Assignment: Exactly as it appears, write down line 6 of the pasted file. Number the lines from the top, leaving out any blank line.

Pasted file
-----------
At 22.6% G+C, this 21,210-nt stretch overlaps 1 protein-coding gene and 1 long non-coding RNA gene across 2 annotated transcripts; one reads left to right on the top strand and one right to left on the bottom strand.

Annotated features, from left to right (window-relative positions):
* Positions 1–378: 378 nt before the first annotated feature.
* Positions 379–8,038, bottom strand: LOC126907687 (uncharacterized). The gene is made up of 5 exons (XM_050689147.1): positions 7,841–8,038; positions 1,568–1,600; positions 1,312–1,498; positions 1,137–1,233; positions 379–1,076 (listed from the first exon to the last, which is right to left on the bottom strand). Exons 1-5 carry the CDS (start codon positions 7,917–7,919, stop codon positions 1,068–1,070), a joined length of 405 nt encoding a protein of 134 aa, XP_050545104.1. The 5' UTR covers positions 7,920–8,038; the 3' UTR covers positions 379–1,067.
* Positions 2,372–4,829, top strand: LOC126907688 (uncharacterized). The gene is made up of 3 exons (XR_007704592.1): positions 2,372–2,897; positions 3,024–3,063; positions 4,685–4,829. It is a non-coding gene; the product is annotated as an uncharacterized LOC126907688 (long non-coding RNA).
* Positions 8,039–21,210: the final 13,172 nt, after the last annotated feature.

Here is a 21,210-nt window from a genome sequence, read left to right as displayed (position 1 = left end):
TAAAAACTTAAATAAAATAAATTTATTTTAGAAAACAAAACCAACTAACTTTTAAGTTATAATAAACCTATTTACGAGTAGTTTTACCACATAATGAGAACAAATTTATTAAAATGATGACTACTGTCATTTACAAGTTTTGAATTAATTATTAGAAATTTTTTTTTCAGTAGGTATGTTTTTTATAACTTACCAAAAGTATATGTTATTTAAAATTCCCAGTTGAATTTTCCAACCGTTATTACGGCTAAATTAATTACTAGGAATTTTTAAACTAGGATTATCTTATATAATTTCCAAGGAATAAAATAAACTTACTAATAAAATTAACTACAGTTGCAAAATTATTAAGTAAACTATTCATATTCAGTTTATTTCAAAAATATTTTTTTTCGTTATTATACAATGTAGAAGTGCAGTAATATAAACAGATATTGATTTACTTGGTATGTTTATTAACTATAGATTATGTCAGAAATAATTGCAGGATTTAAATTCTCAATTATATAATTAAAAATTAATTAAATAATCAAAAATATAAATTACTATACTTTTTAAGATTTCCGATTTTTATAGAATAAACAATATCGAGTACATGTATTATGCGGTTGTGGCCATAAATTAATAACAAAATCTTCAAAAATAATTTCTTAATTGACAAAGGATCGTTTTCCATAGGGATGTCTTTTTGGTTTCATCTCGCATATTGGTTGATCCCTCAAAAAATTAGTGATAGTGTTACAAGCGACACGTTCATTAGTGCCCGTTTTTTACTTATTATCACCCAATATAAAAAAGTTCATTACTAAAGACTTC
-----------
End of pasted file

* Positions 8,039–21,210: the final 13,172 nt, after the last annotated feature.